Shows by the peripatetic Puerto Rican–born artist Rafael Ferrer have been curiously sparse on the exhibition calendar in recent years, so his recent retrospective—or, as its title would have it, "Retro/Active"—at El Museo del Barrio in New York City was a welcome reminder of the powerful, protean oeuvre he has fashioned in more than half a century of artmaking. Forty years ago his work would have been hard to avoid. In 1969 he participated in three of the signal exhibitions of the new wave of conceptual, postminimal, process-oriented and "antiform" art that would dominate the scene for much of the next decade: "Live in Your Head: When Attitudes Become Form" at the Kunsthalle Bern; "Op Losse Schroeven (Square Pegs in Round Holes)" at the Stedelijk Museum, Amsterdam; and "Anti-Illusion: Procedures/Materials" at the Whitney Museum of American Art. The following year Ferrer had a one-man show at New York’s leading gallery, Leo Castelli, and took part in another now-legendary group show, "Information" at the Museum of Modern Art.
Ferrer’s work from those days was not very prominently displayed at El Museo; however, much of it consisted of highly ephemeral installations of unconventional materials—piles of dead leaves and massive blocks of ice were particular favorites. In "Retro/Active" these were represented by means of a wall of small photographs that had been banished to a side room, although it would have been worth the trouble—a lot of trouble, admittedly—to re-create a couple of these ventures into what Carter Ratcliff has called "a medium that was part sculpture, part theater, part guerilla action on the aesthetic front." By contrast, the more conventional paintings and sculptures Ferrer made in the 1950s and early ’60s, when he was still finding his way as an artist, were fully integrated into curator Deborah Cullen’s thematic (rather than chronological) traversal of Ferrer’s career, giving a possibly misleading sense of its overall shape.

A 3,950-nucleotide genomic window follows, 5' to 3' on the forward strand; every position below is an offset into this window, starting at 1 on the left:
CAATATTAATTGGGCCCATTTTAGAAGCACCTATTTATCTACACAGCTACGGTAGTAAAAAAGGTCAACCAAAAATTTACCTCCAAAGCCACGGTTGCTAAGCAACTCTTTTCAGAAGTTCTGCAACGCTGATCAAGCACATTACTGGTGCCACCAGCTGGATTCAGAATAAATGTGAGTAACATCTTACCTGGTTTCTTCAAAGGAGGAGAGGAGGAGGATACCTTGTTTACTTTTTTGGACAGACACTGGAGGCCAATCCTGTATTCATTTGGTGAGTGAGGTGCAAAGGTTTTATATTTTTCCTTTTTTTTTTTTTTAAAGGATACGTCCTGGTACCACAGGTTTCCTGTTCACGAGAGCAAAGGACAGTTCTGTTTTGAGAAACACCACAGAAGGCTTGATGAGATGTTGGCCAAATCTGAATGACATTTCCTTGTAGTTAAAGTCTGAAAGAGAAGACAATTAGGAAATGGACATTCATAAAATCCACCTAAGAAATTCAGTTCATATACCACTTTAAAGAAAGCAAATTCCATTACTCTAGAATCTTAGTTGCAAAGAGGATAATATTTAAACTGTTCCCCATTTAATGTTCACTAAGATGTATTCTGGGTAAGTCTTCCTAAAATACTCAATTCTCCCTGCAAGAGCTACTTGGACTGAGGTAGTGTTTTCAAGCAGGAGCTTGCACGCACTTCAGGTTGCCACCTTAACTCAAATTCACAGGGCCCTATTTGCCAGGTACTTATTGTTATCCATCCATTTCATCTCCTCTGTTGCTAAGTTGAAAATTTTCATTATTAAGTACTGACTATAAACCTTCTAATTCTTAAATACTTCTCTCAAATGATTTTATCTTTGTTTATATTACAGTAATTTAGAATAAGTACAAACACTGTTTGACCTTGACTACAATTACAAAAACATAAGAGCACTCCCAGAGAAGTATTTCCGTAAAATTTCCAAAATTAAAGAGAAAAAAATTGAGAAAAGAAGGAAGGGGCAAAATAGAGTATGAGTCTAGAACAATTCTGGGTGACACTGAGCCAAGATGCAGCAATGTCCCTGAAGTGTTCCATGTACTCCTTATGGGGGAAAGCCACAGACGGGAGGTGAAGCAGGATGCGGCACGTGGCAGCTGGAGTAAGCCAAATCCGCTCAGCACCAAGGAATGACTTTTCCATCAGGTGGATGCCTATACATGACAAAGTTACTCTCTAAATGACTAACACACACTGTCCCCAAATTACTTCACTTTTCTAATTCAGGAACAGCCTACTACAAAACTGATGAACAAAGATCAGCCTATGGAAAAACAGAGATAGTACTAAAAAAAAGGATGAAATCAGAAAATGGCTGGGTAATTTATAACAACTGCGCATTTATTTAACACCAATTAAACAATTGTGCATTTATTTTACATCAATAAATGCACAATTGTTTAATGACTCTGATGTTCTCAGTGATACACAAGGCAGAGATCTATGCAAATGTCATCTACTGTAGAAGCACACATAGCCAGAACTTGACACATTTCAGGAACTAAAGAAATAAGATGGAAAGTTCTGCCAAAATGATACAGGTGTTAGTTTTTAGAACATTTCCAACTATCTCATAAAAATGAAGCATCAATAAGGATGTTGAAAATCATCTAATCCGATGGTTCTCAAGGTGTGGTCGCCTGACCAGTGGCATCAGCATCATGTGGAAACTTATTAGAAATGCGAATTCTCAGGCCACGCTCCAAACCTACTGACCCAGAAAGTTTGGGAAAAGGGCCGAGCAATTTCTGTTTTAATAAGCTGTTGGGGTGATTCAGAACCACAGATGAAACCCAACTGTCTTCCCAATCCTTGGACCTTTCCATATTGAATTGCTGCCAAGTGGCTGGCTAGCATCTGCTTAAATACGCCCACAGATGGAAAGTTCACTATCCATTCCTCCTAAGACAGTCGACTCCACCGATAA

Since the ’70s, Ferrer’s work has been strikingly polymorphous, ranging from sculpture and painting to drawing, collage and books. Just as he was associated with process art at the end of the ’60s, around 1980 he started making figurative paintings that seemed to be right in step with the Neo-Expressionism just then on the horizon. Journalists saw this style of painting as a rejection of the avant-garde of the ’70s; but in its crudity, the new painting was yet another attempt to start again from scratch, just as much of the art of the ’70s had been. More than a few of its protagonists, notably Francesco Clemente and David Salle, had, like Ferrer, first essayed the more conceptual aesthetics of the previous decade. I doubt, though, that their paintings would hold up anywhere near as well as Ferrer’s do today. For all the variousness of his efforts, it would be wrong to see Ferrer as an eclectic artist, one whose work lacks coherence or commitment—at least after his years of youthful experimentation, which admittedly lasted longer than is common these days. Born in 1933, he was already in his late 30s by the time he began making the process-oriented installations that can be considered his first mature works.
Along with several new texts, the catalog for "Retro/Active" reprints a long and searching essay by Ratcliff published in the catalog for an exhibition at the Contemporary Arts Center in Cincinnati in 1973. What’s remarkable about "Rafael Ferrer in the Tropical Sublime" is how descriptive it still seems today of the thinking behind Ferrer’s work, even of the work made over the subsequent thirty-seven years, much of which bears very little overt resemblance to anything the artist was doing back then. This is testimony, of course, to a critical perspicuity on Ratcliff’s part that practically amounts to prescience, but also to the fact that the multifariousness of Ferrer’s art nonetheless manifests a dogged insistence. He has simply taken as many approaches as possible to a few recurrent themes—or perhaps it would be better to say a few recurrent obsessions.